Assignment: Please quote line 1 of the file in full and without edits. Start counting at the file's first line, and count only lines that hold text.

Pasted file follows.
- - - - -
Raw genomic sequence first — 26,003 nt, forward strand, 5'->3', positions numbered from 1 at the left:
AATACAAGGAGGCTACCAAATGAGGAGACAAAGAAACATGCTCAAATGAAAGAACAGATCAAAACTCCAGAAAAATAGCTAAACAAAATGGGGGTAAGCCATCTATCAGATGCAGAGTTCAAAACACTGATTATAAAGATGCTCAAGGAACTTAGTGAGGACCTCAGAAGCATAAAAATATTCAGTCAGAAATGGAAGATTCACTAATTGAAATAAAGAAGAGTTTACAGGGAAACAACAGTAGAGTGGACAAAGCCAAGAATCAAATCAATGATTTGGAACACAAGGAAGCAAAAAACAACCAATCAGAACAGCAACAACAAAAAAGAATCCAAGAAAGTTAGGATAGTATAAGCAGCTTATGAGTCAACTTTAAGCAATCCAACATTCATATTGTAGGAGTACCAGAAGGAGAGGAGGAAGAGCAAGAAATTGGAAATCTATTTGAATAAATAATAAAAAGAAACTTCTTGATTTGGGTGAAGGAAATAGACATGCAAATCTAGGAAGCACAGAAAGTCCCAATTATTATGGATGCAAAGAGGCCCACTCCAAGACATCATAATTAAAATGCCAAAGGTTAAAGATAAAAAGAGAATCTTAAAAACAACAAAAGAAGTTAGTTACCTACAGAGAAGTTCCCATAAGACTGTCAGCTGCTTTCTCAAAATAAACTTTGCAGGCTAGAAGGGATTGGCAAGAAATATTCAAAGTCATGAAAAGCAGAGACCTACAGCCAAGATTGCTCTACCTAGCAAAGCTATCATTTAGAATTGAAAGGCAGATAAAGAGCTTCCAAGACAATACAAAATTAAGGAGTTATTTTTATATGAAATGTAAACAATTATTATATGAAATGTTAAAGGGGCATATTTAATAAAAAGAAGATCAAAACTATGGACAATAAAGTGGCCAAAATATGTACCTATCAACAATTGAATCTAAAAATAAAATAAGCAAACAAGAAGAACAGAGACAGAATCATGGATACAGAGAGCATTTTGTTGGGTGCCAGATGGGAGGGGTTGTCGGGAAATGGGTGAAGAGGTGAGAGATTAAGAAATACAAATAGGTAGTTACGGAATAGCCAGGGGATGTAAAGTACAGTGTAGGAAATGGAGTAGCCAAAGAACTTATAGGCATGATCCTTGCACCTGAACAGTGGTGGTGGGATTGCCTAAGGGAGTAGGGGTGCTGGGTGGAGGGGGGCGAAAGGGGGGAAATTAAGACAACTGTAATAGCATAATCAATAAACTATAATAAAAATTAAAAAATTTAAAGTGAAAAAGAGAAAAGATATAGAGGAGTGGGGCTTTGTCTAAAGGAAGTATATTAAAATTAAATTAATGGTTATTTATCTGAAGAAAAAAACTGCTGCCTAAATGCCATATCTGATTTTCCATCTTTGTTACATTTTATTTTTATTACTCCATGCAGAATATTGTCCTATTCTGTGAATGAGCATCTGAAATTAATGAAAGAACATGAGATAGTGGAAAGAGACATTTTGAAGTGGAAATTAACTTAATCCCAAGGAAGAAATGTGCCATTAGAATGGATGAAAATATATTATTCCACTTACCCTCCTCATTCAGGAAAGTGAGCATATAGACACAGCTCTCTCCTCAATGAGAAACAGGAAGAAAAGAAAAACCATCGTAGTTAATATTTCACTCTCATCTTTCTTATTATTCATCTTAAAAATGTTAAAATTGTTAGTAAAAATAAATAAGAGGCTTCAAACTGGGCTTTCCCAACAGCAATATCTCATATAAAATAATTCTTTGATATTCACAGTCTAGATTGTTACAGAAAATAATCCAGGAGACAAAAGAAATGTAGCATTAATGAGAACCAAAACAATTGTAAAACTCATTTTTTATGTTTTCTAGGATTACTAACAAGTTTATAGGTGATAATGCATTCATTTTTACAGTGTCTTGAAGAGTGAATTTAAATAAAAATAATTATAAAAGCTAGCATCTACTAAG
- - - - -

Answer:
Raw genomic sequence first — 26,003 nt, forward strand, 5'->3', positions numbered from 1 at the left: